FILE – In this file photo from July 16, 2014, what was once a marina is high and dry due to the receding Lake Mead in Arizona’s Lake Mead National Recreation Area. Arizona will not have completed all elements of a Colorado River drought plan by the March 4 deadline set by the federal government, state water officials said on Tuesday. February 19, 2019. It’s the latest obstacle to the seven-state plan to take less water from the drought-starved Colorado River, which provides water to 40 million people and 5.5 million acres of agricultural land. (AP Photo / John Locher, file)
(AP Photo / John Locher, file)
SALT LAKE CITY – The good news for Utah is that residents saved water during the summer. Salt Lake City and Sandy City saved 2.8 billion gallons of water this year compared to the same period last year. But the bad news is that 79% of the state remains in an extreme drought, according to the Utah Water Resources Division.
A Utah lawmaker has proposed continuing to conserve water in the state by relaxing some rules.
House Bill 95 by Representative Ray Ward (R-Bountiful) prohibits certain government or private entities such as homeowners associations from requiring an owner or resident to plant or maintain a lawn or turf when ” lawn or turf ”does not include a golf course, park, sports field or sod farm.
Ward joined Dave Noriega and Debbie Dujanovic of KSL NewsRadio to discuss his bill for the next legislative session.
“Why are you sponsoring this bill? Dujanovic asked.
“Well, because I think we have to find other ways to make our yards look good that aren’t the ones that use the most water,” Ward said.
About two-thirds of Utah’s drinking water is used for watering lawns and landscapes, according to the Utah State University Center for Water-Efficient Landscaping.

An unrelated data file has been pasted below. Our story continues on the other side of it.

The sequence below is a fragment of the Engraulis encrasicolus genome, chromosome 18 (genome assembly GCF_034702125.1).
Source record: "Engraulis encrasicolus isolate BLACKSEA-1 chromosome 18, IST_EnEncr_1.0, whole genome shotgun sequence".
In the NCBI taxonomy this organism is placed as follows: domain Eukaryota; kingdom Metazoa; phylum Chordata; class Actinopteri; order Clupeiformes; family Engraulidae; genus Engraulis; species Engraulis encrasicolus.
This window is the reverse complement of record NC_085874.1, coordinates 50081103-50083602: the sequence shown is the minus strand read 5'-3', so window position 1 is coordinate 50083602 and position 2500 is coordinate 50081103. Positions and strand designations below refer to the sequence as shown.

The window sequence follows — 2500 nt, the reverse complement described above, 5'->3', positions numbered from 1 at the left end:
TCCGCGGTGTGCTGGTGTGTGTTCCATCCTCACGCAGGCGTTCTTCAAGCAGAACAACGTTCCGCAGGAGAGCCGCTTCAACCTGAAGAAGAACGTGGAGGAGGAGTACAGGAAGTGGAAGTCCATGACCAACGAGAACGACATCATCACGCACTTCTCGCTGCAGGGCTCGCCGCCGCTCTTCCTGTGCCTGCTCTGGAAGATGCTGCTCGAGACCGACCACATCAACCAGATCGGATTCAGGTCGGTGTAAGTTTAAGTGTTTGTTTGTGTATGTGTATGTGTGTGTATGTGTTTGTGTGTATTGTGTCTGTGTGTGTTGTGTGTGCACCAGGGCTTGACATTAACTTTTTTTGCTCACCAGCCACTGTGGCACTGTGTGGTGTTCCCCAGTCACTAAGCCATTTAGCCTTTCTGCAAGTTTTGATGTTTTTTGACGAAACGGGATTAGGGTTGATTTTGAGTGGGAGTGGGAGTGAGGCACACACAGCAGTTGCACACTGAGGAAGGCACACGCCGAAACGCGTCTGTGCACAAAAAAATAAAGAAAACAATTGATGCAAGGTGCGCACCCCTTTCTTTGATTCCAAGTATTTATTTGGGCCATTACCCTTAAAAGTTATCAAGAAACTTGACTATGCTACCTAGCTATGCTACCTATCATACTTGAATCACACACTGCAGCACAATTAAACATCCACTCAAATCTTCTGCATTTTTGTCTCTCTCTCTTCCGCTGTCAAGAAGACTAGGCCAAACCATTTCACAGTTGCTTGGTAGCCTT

Let residents choose
Ward said that under his bill, HOAs are to provide another option besides lawns only when making their rules. Noreiga asked if local control of lawns and watering rules made more sense than the legislature dictating what those rules should be.
“Obviously, what works in Duchesne County may not work in Weber County, Davis County or Salt Lake, aren’t they the best prepared to make these decisions? Noriega asked.
“If it was only Davis County that had experienced a drought, then maybe it did,” Ward replied. “But the drought does not meet these limits.”
An impact on drought in Utah
He stressed that the state will have more impact on drought by acting as one instead of as many different entities.
Noriega said he wanted to set up his garden and set up some landscaping, but found the option too expensive.
“The cheapest option I had was really grass and turf,” Ward said. “I’m not taking this option from anyone. You can always put sod. Whoever wants to put sod can put sod. I’m just saying the city can’t force you to put sod.
Noriega asked if there was a sunset clause in his bill, because some years of water might be better than others.
“What’s always frustrating, every time we talk about drought does it go away if we have a really wet winter and fill the reservoirs? Noriega asked.
“Well, even though the levels of precipitation we receive remain the same as the state grows, the water needs are increasing,” Ward said.